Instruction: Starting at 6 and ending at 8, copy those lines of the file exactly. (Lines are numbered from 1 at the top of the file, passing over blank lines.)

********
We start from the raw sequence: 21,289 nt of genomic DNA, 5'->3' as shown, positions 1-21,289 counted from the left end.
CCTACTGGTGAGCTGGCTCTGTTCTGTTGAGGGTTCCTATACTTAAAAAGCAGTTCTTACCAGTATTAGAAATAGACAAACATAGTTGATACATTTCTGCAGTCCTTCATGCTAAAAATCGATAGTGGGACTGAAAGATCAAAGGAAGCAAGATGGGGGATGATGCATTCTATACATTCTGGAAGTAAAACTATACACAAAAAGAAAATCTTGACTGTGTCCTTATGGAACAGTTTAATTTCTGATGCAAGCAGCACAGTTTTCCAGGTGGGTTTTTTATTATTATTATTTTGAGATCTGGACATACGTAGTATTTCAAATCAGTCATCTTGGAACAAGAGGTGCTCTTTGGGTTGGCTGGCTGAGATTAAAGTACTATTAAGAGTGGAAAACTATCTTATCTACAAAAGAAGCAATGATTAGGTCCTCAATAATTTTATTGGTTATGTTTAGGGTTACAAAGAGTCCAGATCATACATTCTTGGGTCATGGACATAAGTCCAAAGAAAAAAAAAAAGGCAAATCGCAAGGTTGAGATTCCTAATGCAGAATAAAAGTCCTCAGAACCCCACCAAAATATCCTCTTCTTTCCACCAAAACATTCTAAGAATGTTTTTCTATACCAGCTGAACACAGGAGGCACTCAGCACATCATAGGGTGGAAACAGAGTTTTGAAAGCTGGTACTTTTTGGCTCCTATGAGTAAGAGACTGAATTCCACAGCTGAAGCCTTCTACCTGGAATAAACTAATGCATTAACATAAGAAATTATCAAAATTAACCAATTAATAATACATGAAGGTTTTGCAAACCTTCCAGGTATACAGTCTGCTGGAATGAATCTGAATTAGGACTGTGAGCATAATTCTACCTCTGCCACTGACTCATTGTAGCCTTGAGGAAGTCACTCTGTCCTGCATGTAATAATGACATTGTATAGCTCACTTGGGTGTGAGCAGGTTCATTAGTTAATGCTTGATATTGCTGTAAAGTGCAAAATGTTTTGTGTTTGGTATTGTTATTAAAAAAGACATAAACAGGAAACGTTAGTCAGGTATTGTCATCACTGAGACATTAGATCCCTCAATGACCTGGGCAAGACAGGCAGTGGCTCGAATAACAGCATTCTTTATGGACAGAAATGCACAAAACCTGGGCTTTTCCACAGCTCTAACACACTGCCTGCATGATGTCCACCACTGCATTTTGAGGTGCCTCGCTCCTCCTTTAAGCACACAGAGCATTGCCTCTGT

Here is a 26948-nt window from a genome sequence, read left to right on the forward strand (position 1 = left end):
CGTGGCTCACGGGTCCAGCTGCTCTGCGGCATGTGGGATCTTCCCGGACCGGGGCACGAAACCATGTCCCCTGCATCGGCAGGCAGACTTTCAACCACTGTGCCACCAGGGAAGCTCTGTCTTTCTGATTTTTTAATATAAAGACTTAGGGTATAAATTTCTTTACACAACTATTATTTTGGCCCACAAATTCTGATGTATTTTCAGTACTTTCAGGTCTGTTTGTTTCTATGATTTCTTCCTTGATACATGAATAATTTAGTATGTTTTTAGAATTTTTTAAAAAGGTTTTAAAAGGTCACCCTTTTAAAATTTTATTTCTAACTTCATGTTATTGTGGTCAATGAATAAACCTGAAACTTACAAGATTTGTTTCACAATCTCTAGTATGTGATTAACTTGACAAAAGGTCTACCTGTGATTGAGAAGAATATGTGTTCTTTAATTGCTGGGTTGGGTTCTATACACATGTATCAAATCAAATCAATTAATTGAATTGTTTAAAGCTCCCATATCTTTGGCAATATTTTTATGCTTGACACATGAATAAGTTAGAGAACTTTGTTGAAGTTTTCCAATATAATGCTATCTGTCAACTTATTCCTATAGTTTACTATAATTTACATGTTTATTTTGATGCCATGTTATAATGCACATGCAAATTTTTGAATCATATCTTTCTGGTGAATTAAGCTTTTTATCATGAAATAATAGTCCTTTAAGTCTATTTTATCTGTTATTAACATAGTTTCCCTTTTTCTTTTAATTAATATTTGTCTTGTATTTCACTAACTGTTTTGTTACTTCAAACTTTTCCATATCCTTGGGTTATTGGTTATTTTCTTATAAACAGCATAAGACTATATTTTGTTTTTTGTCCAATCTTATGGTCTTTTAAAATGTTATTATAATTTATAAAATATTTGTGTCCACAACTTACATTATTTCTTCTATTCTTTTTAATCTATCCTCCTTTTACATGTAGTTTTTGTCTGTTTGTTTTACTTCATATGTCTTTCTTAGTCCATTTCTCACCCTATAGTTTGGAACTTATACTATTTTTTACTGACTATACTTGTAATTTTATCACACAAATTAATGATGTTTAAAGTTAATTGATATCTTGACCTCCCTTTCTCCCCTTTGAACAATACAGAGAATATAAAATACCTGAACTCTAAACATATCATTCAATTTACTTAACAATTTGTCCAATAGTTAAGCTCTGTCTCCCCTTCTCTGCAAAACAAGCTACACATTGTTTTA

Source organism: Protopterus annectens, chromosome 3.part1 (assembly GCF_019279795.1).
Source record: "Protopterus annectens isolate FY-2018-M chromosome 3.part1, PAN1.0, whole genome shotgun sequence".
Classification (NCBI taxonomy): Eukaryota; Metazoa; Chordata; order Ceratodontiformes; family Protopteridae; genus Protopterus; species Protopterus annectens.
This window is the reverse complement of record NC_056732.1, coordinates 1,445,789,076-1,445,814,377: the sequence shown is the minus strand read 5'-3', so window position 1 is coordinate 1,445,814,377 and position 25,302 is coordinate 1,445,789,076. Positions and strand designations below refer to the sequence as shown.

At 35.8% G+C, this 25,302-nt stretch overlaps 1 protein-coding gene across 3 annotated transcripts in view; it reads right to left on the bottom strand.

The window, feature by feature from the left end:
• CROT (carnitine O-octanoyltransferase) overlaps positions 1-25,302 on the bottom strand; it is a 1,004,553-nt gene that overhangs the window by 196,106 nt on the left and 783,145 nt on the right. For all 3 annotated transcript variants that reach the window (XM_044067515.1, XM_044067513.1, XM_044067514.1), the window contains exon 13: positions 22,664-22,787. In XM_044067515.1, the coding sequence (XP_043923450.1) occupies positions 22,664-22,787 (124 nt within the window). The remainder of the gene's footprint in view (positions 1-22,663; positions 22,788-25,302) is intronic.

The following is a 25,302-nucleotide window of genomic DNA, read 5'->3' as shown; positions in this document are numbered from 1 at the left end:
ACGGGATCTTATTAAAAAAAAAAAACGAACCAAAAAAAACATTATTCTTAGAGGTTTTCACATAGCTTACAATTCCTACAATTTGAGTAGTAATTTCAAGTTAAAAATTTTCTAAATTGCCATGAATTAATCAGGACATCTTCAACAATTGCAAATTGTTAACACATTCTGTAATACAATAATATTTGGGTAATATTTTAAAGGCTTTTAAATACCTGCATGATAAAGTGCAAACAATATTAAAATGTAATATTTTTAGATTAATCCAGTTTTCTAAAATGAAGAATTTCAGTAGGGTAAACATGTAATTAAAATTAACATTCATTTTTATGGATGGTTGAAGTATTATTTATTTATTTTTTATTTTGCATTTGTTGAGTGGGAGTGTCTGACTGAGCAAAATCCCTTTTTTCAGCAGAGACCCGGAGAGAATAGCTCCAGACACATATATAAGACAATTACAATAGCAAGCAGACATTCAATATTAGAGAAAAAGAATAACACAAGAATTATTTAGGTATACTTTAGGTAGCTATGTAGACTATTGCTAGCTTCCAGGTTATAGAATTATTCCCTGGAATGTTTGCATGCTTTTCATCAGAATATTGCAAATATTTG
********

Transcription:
Source record: "Protopterus annectens isolate FY-2018-M chromosome 3.part1, PAN1.0, whole genome shotgun sequence".
Classification (NCBI taxonomy): Eukaryota; Metazoa; Chordata; order Ceratodontiformes; family Protopteridae; genus Protopterus; species Protopterus annectens.
This window is the reverse complement of record NC_056732.1, coordinates 1,445,789,076-1,445,814,377: the sequence shown is the minus strand read 5'-3', so window position 1 is coordinate 1,445,814,377 and position 25,302 is coordinate 1,445,789,076. Positions and strand designations below refer to the sequence as shown.